Turns out women’s football can be big business.

This was reportedly the largest crowd in Canadian sporting history. That seems kind of odd given the expanse of the stadium that lost some seats due to VIP seating and media tribunes, but we’ll take it.

Sinclair was certainly the jersey of choice around the stadium but there were plenty of signs that fans were brandishing for other heroes “Holy Schmidt” was my favourite, supporting Sophie who won the player of the match for Canada and worked all day.

The Canadian supporters’ group, the Voyageurs, were in full voice, brandishing various versions of the national flag. The few moments throughout the match that the Chinese supporters were audible in the stadium just lifted the Canadians a little higher.

Sitting among the friends and family who are normally the loudest contingent at Canadian matches overseas supporting their loved ones, I sensed that they enjoyed knowing the rest of the stadium would do that job for them today, and they could purely enjoy what was unfolding before their eyes.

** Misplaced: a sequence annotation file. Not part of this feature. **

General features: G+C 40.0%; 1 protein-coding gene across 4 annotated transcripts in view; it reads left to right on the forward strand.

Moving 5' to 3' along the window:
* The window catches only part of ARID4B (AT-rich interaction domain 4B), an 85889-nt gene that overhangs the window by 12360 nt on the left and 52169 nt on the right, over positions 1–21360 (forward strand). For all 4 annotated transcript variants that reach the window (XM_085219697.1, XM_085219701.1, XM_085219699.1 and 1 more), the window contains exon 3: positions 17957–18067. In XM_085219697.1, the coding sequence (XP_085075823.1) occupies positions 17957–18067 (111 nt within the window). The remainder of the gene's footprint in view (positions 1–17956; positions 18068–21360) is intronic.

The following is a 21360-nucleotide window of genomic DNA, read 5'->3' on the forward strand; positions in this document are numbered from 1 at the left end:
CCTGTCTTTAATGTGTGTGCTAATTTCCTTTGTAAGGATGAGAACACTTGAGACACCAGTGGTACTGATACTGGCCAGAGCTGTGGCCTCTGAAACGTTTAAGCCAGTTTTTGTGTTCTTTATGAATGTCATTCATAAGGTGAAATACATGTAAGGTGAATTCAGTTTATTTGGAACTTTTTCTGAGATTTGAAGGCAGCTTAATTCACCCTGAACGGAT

Canada and China both started the match a little shakily. A few too many long passes which could easily be gathered by the keepers led to some redundant runs which became critical as the pitch became hotter. A few too many weak back passes were picked off, giving too many nervous moments at the back.

Canada had a few shots in the first 15 minutes off the back of surging Christine Sinclair runs deep in the attacking third. China really didn’t get a look in until the 22nd minute. A poor back pass from Lauren Sesselmann of Canada was intercepted and Desiree Scott lunged in desperation to contain the danger, earning herself a yellow card and conceding a dangerous free kick. Lisi Wang hit the free kick of her life, proving just how cruel football can be.